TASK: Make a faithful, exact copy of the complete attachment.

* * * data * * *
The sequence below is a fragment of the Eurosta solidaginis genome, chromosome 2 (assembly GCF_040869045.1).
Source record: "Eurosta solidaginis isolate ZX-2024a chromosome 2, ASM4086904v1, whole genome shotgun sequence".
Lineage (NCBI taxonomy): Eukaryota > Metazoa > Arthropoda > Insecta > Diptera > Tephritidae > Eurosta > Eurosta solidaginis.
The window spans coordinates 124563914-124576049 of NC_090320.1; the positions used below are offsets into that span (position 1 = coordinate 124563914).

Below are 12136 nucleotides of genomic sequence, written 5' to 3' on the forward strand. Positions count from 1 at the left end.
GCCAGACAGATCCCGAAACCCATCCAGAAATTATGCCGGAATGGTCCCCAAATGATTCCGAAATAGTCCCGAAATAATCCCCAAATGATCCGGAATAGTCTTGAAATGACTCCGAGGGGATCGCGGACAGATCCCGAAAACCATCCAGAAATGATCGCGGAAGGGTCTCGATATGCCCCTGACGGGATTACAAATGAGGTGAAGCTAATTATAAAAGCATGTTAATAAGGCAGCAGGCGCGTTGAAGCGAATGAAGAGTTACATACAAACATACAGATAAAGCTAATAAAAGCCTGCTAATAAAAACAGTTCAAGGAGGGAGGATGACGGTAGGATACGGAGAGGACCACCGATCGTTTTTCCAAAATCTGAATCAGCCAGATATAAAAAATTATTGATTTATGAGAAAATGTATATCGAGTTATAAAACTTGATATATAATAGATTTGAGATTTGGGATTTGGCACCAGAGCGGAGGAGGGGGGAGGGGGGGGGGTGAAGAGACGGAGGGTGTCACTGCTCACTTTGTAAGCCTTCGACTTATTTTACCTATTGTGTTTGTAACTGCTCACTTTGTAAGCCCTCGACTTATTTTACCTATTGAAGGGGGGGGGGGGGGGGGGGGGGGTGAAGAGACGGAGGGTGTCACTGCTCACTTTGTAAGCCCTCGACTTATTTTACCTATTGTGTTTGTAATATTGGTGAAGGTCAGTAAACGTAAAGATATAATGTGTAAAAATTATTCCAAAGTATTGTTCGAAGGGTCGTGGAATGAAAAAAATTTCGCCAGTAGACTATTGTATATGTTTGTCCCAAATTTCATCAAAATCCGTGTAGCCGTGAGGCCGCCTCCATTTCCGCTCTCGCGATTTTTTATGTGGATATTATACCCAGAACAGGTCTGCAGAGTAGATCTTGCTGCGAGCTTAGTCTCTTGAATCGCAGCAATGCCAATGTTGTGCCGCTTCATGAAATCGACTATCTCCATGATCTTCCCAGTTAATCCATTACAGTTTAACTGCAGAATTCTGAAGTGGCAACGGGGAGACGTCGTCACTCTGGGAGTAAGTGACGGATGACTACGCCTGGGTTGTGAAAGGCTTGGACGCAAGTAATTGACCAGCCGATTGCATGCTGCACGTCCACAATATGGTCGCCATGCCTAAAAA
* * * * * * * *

The sequence below is a fragment of the Eurosta solidaginis genome, chromosome 2 (assembly GCF_040869045.1).
Source record: "Eurosta solidaginis isolate ZX-2024a chromosome 2, ASM4086904v1, whole genome shotgun sequence".
Lineage (NCBI taxonomy): Eukaryota > Metazoa > Arthropoda > Insecta > Diptera > Tephritidae > Eurosta > Eurosta solidaginis.
The window spans coordinates 124563914-124576049 of NC_090320.1; the positions used below are offsets into that span (position 1 = coordinate 124563914).

Below are 12136 nucleotides of genomic sequence, written 5' to 3' on the forward strand. Positions count from 1 at the left end.
GCCAGACAGATCCCGAAACCCATCCAGAAATTATGCCGGAATGGTCCCCAAATGATTCCGAAATAGTCCCGAAATAATCCCCAAATGATCCGGAATAGTCTTGAAATGACTCCGAGGGGATCGCGGACAGATCCCGAAAACCATCCAGAAATGATCGCGGAAGGGTCTCGATATGCCCCTGACGGGATTACAAATGAGGTGAAGCTAATTATAAAAGCATGTTAATAAGGCAGCAGGCGCGTTGAAGCGAATGAAGAGTTACATACAAACATACAGATAAAGCTAATAAAAGCCTGCTAATAAAAACAGTTCAAGGAGGGAGGATGACGGTAGGATACGGAGAGGACCACCGATCGTTTTTCCAAAATCTGAATCAGCCAGATATAAAAAATTATTGATTTATGAGAAAATGTATATCGAGTTATAAAACTTGATATATAATAGATTTGAGATTTGGGATTTGGCACCAGAGCGGAGGAGGGGGGAGGGGGGGGGGTGAAGAGACGGAGGGTGTCACTGCTCACTTTGTAAGCCTTCGACTTATTTTACCTATTGTGTTTGTAACTGCTCACTTTGTAAGCCCTCGACTTATTTTACCTATTGAAGGGGGGGGGGGGGGGGGGGGGGGTGAAGAGACGGAGGGTGTCACTGCTCACTTTGTAAGCCCTCGACTTATTTTACCTATTGTGTTTGTAATATTGGTGAAGGTCAGTAAACGTAAAGATATAATGTGTAAAAATTATTCCAAAGTATTGTTCGAAGGGTCGTGGAATGAAAAAAATTTCGCCAGTAGACTATTGTATATGTTTGTCCCAAATTTCATCAAAATCCGTGTAGCCGTGAGGCCGCCTCCATTTCCGCTCTCGCGATTTTTTATGTGGATATTATACCCAGAACAGGTCTGCAGAGTAGATCTTGCTGCGAGCTTAGTCTCTTGAATCGCAGCAATGCCAATGTTGTGCCGCTTCATGAAATCGACTATCTCCATGATCTTCCCAGTTAATCCATTACAGTTTAACTGCAGAATTCTGAAGTGGCAACGGGGAGACGTCGTCACTCTGGGAGTAAGTGACGGATGACTACGCCTGGGTTGTGAAAGGCTTGGACGCAAGTAATTGACCAGCCGATTGCATGCTGCACGTCCACAATATGGTCGCCATGCCTAAAAA